A positive case at a Catholic secondary school that sent students and teachers into quarantine has revealed the ACT government will not always disclose COVID-19 cases in schools to the public.
A person attended St Mary MacKillop College Isabella Plains campus on October 6, 7 and 11 while unknowingly infectious, but the exposure was not disclosed on the public list of sites nor was it discussed at Chief Minister Andrew Barr's Thursday COVID-19 press conference.
About 40 students and three teachers were close contacts of the case while three other people, including principal Michael Lee, were casual contacts.
Mr Lee said senior teachers worked from 5pm to 11pm on Wednesday to provide contact tracing information to ACT Health, who then called all of the close and casual contacts.
"We found out about four o'clock in the afternoon. At 5.15pm we were on a Zoom with ACT Health, the [Education] Directorate and Catholic Education. And by six o'clock we knew exactly what we needed to do," Mr Lee said.
"You're responsible for other people's children and for the lives of people that work with you. So I think it's been, I wouldn't say scary but extremely unfortunate and concerning. But we've had expert help and support from ACT Health."
An ACT government spokeswoman said if ACT Health assessed a COVID-19 exposure site and deemed it to be a low risk to the general public where all people can be identified, the site would not be published as an exposure location.
"Instead ACT Health works directly with the site to provide public health advice and support," the spokeswoman said.
It comes after ACT Health Minister Rachel Stephen-Smith said the government wanted to be transparent about cases in high-risk setting such as hospitals.
The school has 232 students enrolled in year 12 who were attending face-to-face class since the start of term. The AST was not affected by the COVID-19 exposure.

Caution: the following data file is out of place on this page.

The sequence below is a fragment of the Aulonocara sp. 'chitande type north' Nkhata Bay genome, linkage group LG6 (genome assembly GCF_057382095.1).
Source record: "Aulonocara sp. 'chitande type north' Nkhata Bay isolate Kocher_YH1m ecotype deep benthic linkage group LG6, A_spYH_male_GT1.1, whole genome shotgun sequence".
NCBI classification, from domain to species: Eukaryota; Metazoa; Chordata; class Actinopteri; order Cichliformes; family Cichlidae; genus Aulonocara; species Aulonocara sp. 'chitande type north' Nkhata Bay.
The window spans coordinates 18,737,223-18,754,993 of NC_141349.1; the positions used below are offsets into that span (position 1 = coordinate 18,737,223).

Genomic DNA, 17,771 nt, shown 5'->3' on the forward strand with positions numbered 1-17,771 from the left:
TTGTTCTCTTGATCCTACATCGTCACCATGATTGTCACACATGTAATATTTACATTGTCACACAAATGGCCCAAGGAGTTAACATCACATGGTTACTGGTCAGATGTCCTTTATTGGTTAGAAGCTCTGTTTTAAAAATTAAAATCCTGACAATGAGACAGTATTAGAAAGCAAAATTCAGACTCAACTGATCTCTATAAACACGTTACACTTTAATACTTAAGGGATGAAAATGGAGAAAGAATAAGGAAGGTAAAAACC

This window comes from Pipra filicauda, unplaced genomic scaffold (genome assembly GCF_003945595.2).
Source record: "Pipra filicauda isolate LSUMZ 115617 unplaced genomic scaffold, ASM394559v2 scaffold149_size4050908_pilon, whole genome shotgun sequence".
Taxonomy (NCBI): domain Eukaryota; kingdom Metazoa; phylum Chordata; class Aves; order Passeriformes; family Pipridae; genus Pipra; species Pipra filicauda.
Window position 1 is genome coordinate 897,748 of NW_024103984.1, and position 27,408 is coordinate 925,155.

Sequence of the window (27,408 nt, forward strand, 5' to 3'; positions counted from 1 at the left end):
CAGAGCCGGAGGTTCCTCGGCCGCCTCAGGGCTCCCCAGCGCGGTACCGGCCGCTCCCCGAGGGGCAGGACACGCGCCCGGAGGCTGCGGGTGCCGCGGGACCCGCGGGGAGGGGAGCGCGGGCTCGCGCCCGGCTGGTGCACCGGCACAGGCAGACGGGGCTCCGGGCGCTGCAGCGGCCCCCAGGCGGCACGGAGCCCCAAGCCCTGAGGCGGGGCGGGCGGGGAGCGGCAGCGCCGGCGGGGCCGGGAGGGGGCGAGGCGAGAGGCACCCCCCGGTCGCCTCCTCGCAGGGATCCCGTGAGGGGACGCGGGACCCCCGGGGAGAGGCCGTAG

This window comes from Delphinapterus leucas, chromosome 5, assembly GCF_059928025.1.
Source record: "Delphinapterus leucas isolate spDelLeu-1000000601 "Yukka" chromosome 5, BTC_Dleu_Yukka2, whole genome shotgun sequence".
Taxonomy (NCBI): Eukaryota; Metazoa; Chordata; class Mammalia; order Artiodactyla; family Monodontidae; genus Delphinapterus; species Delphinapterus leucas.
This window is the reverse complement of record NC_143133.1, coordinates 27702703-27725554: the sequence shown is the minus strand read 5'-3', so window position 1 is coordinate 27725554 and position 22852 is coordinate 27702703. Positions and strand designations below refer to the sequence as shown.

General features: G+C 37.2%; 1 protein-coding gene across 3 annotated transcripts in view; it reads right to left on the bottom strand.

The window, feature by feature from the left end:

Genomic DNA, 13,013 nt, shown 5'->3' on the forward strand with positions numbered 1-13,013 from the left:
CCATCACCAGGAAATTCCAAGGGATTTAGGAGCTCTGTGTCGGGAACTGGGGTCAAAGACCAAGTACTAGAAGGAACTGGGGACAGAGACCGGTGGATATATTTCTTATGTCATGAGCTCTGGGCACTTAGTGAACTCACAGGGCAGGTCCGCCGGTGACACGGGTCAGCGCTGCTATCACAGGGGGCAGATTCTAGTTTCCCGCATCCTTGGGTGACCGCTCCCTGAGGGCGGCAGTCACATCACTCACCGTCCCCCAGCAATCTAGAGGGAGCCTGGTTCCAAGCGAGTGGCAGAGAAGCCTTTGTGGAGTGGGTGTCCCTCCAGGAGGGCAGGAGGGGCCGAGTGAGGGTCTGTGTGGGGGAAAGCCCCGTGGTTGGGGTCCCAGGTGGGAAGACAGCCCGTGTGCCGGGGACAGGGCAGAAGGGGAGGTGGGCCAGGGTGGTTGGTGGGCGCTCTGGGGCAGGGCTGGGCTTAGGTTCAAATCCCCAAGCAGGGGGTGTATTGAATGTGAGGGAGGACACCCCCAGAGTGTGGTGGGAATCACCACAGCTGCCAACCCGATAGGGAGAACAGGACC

The school said it would be closed for cleaning until October 21, however, Mr Lee was aiming to open the junior school for children of essential workers earlier.
Both campuses were closed because the leadership team worked across the two sites.
Remote learning was cancelled for all students on Thursday and Friday while teachers attended emergency staff meetings and got tested for COVID-19 if needed. Remote classes will resume on Monday.
No further cases of COVID-19 have been discovered so far and Mr Lee said good compliance with the rules had probably contributed to reducing the risk of transmission.
"I think there's an advanced sense of personal and collective responsibility here that the students bring to this, as well as the school and its protocols ... so we're in a good place from the start, but no one is immune from this. It can happen to anybody," he said.
The school leadership has been fielding phone calls and emails from concerned parents following the exposure, but parents had mostly been sympathetic and supportive.
Year 12 students are likely to return to campus by Thursday, but a decision will be made on the remaining year groups next week.
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